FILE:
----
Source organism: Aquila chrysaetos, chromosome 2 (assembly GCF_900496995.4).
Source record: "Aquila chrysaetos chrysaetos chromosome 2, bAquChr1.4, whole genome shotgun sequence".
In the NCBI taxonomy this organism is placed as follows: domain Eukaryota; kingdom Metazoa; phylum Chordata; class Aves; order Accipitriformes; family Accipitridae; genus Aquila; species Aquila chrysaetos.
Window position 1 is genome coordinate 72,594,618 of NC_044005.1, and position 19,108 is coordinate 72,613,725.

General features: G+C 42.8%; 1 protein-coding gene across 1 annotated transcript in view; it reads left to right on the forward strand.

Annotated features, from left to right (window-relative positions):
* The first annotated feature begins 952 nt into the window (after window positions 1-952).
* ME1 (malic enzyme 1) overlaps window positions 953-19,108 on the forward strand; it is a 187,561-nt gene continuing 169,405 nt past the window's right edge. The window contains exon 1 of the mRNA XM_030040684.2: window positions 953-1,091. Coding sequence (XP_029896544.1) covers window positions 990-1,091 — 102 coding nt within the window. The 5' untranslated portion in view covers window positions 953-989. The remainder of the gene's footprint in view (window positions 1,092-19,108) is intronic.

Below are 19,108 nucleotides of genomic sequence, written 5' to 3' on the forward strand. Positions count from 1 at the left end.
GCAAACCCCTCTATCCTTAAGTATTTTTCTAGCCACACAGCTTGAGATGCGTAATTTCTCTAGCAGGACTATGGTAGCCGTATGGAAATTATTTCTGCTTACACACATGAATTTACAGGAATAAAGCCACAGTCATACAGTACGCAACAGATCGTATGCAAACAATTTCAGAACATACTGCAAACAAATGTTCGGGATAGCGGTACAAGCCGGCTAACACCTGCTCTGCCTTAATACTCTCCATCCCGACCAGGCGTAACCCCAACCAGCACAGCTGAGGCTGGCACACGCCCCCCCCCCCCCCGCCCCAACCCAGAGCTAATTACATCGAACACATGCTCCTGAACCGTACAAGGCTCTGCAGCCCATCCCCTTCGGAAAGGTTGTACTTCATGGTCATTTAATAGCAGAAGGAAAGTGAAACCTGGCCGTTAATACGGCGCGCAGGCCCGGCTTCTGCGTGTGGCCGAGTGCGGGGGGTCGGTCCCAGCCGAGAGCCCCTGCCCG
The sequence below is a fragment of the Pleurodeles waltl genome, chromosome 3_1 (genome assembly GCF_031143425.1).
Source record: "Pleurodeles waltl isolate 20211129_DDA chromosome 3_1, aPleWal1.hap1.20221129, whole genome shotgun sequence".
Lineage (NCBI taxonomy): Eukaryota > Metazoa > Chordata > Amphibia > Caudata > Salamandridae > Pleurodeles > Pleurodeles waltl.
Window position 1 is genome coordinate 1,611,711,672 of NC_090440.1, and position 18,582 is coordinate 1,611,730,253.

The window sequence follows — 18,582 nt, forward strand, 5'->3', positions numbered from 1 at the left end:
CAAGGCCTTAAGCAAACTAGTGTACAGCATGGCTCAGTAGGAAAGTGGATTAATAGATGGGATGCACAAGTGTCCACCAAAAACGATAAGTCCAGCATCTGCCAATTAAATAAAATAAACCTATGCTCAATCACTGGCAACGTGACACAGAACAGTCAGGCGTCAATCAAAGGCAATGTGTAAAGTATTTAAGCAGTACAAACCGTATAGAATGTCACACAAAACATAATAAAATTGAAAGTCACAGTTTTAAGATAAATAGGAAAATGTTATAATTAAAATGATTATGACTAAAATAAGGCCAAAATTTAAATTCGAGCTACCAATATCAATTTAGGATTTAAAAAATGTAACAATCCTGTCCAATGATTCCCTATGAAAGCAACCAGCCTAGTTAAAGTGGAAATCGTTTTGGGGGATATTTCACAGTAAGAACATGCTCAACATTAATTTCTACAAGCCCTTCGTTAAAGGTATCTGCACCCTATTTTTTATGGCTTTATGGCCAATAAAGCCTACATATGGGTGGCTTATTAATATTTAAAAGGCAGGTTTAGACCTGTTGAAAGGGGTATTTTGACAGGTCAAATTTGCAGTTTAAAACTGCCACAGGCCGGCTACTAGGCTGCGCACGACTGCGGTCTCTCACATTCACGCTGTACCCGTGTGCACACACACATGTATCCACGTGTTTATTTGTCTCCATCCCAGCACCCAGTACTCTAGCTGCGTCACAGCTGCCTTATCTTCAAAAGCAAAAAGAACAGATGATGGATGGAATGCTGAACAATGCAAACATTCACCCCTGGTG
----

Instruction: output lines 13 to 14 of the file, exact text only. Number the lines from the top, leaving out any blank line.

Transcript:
Lineage (NCBI taxonomy): Eukaryota > Metazoa > Chordata > Amphibia > Caudata > Salamandridae > Pleurodeles > Pleurodeles waltl.
Window position 1 is genome coordinate 1,611,711,672 of NC_090440.1, and position 18,582 is coordinate 1,611,730,253.